Identifying and Peventing Heat Stress In Chicken
Heat stress and exhaustion in chickens can be deadly if it’s not caught in time. We’re in the heat of summer now. Backyard chicken owners need to be watching their flocks for signs of heat stress.
What is Heat Stress?
What is heat stress in poultry? Heat stress is a condition in chickens (and other poultry) caused by high temperatures, especially when combined with high relative humidity and low air speed. A few predisposing factors include genetics, feather cover, acclimation to heat, drinking water temperature, and availability.
Older birds, heavy breeds, and broilers are typically more susceptible to heat stress
Severe heat stress can cause drops in production efficiency and increased mortality rates in your flock.
You may notice reduced growth rates, egg production, and hatching rates. Heat stress can also cause a change in egg quality. You may notice smaller eggs, thinner shells and overall poor internal egg quality.
Signs of Heat Stress in Chickens
If you notice any of the following symptoms in your chickens they could be exhibiting signs of dehydration, heat stress or exhaustion:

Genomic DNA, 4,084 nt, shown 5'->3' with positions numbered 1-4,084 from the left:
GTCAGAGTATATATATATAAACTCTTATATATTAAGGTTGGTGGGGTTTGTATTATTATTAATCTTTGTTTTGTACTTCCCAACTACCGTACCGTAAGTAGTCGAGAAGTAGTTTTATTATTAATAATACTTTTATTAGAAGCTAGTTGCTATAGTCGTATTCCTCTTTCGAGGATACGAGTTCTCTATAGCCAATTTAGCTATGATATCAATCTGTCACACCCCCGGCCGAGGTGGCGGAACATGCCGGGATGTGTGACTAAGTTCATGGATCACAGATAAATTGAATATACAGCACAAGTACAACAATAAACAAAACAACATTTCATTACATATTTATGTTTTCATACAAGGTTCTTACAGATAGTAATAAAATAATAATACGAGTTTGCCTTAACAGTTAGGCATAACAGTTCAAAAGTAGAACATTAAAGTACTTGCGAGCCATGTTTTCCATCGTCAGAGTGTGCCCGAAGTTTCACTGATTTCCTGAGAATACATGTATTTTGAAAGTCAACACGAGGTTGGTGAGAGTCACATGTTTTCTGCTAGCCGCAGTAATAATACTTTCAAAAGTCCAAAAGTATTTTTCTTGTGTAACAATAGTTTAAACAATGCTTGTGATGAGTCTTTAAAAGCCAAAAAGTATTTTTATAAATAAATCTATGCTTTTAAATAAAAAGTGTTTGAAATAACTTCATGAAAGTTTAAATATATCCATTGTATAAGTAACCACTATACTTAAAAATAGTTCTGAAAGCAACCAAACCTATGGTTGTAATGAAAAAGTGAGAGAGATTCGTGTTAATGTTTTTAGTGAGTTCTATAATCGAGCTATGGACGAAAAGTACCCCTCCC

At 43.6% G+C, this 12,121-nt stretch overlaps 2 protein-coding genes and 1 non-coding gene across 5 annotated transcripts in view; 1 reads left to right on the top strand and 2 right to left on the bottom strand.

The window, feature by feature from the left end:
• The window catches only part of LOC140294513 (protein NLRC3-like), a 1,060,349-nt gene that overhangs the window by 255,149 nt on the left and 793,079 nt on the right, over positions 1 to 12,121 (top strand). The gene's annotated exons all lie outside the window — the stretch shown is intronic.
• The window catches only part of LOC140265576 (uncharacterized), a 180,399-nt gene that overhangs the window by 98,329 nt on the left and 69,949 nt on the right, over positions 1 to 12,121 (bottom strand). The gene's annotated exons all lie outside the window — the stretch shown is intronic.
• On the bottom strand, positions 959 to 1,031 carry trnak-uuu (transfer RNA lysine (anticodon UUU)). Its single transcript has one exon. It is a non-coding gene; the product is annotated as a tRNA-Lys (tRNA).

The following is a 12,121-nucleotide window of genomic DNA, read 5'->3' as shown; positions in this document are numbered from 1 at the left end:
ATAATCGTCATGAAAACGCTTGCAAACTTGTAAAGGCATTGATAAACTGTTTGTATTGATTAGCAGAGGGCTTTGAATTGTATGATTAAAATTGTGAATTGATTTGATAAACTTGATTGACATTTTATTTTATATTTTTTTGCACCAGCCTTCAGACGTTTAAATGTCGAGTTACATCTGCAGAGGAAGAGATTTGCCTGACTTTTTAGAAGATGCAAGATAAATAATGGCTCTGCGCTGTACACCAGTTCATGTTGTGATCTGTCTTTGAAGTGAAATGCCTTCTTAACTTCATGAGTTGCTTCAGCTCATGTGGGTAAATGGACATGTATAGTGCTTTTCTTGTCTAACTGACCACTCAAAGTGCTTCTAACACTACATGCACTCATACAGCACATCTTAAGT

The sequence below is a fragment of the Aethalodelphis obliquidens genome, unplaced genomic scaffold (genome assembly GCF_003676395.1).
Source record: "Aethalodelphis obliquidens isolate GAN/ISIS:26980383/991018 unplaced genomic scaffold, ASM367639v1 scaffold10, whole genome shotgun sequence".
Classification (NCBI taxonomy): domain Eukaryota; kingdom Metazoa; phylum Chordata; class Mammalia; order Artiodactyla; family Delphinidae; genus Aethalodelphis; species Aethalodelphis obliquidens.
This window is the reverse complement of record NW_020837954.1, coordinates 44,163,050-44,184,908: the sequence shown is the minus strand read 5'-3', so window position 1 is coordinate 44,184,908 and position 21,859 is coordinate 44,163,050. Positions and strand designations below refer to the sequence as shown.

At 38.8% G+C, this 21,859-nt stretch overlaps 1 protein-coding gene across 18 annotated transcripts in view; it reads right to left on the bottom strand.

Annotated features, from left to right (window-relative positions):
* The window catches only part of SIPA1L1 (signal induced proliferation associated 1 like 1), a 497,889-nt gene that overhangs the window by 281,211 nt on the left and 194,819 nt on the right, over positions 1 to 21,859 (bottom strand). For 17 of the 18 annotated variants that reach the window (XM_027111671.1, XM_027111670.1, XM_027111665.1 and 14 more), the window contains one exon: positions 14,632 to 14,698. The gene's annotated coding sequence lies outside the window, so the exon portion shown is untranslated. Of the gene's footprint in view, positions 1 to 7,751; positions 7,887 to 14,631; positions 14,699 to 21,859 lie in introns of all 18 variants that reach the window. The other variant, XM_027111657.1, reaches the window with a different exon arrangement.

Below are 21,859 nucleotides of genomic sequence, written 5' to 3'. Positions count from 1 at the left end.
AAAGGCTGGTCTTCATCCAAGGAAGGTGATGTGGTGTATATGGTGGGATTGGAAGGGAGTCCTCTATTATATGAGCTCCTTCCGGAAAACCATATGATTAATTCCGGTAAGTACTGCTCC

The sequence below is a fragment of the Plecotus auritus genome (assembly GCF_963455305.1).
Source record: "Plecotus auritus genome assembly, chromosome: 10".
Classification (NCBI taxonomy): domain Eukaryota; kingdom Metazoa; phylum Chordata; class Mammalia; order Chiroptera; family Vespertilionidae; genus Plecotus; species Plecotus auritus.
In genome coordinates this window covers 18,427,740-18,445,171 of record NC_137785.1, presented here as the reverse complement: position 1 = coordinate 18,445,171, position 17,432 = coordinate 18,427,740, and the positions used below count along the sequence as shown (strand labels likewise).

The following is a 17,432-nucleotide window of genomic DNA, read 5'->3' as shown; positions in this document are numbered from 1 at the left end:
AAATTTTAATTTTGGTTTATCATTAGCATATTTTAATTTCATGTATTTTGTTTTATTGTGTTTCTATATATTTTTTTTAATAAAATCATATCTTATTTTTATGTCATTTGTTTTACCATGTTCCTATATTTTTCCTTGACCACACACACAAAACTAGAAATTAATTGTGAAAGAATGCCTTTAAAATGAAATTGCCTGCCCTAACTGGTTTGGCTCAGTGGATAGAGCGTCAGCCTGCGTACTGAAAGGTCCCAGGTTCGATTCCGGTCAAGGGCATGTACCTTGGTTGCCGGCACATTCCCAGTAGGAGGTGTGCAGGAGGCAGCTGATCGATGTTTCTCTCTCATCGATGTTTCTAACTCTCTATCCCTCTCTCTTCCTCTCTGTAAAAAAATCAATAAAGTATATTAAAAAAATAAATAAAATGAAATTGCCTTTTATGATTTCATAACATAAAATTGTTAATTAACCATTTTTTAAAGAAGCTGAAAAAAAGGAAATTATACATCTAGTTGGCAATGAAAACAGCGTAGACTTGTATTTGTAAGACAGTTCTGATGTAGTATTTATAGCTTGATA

Labored breathing and panting
Lifting wings away from body
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Ways to Combat Heat Stress in Chickens
First and foremost, make sure your flock has access to clean, cool water at all times! This is crucial!
Supplement lost electrolytes. More on this below.
Provide protection from the sun. Shade, misters, and even wading pools are a welcome relief from the heat.
Don’t crowd your flock. Your poultry need space to move away from the body heat of other birds.
Feed during the cooler times of the day. Digestion generates heat and birds will be less likely to eat during the hotter parts of the day.
Keep your birds calm. Don’t let children, dogs or other pets chase or disturb your flock.
Electrolytes for Chickens with Heat Stress
It’s always a good idea to keep emergency medical supplies on hand for your flock. Keeping electrolytes in stock can help you get through the hot summer months.
Heat stress can deplete the chicken’s body of electrolytes. A water-soluble electrolyte powder can be used during times of heat stress to help replenish electrolytes that have been lost. Be sure to follow the manufacturer’s instructions on the package when using electrolytes. Electrolytes also increase your bird’s water intake, which is definitely a good thing when trying to help them cool off.
You can’t control the weather, but there are ways to help prevent heat stress in your flock.